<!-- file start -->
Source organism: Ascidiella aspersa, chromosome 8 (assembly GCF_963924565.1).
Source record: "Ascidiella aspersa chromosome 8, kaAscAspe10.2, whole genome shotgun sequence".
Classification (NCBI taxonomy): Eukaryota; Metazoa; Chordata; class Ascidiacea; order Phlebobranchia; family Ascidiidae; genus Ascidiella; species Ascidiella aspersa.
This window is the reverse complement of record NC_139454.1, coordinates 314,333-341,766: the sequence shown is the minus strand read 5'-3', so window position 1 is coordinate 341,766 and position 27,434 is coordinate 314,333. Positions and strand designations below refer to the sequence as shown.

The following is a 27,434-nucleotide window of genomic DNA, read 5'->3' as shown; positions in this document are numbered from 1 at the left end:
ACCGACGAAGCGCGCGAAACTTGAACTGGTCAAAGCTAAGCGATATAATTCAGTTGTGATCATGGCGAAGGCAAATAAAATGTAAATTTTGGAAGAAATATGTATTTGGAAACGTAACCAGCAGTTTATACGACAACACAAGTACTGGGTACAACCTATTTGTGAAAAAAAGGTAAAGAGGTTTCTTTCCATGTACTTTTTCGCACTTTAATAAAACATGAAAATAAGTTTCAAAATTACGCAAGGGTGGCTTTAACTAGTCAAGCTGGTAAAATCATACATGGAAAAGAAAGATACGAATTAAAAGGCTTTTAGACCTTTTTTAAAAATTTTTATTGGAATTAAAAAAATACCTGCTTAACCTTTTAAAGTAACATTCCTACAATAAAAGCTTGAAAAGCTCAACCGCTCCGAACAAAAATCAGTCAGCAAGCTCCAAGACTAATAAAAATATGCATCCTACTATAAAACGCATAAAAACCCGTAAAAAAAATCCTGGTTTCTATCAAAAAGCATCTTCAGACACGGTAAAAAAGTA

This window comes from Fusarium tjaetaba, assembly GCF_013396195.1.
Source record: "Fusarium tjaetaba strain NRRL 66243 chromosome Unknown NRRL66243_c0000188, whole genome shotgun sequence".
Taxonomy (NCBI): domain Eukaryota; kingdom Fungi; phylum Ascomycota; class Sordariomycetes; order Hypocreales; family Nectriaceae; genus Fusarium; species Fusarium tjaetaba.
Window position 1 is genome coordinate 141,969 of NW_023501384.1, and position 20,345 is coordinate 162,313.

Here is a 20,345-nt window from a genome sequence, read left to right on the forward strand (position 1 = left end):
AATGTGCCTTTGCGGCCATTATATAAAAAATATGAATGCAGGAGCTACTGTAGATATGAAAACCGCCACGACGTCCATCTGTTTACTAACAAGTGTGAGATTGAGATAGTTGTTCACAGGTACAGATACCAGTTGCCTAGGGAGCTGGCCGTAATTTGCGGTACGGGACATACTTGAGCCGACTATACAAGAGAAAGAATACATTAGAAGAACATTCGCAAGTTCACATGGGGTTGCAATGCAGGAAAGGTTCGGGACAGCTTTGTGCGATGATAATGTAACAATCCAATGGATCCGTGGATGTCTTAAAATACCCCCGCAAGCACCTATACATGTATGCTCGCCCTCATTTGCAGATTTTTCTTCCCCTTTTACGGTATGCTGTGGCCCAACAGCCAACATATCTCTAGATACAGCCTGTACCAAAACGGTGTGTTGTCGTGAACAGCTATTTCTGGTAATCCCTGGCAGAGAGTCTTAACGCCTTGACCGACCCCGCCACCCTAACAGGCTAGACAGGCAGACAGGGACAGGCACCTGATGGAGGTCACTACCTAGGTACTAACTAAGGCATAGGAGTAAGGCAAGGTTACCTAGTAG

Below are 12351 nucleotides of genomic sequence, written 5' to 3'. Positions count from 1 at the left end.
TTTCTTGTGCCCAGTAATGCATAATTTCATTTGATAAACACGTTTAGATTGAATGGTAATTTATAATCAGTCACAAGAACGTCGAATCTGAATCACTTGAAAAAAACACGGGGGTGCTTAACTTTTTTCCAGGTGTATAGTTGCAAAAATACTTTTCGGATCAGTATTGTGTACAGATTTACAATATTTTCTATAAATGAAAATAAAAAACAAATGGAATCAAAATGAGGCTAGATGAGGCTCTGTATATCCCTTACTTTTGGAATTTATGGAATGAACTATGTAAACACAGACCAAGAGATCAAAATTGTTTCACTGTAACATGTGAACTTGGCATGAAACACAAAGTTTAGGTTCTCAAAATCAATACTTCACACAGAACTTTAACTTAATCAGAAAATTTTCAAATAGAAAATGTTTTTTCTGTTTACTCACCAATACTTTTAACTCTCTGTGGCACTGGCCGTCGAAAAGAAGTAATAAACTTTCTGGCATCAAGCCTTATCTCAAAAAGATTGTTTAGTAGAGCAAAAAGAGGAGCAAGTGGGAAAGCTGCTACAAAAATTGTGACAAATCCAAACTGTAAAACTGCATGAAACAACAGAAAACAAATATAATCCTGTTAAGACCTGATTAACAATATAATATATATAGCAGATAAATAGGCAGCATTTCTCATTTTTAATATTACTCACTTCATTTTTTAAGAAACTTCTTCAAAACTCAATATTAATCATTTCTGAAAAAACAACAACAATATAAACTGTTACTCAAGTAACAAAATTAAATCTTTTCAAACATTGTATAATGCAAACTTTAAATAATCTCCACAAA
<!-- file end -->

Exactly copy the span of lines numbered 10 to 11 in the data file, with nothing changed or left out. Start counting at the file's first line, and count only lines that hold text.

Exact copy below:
Window position 1 is genome coordinate 141,969 of NW_023501384.1, and position 20,345 is coordinate 162,313.

Here is a 20,345-nt window from a genome sequence, read left to right on the forward strand (position 1 = left end):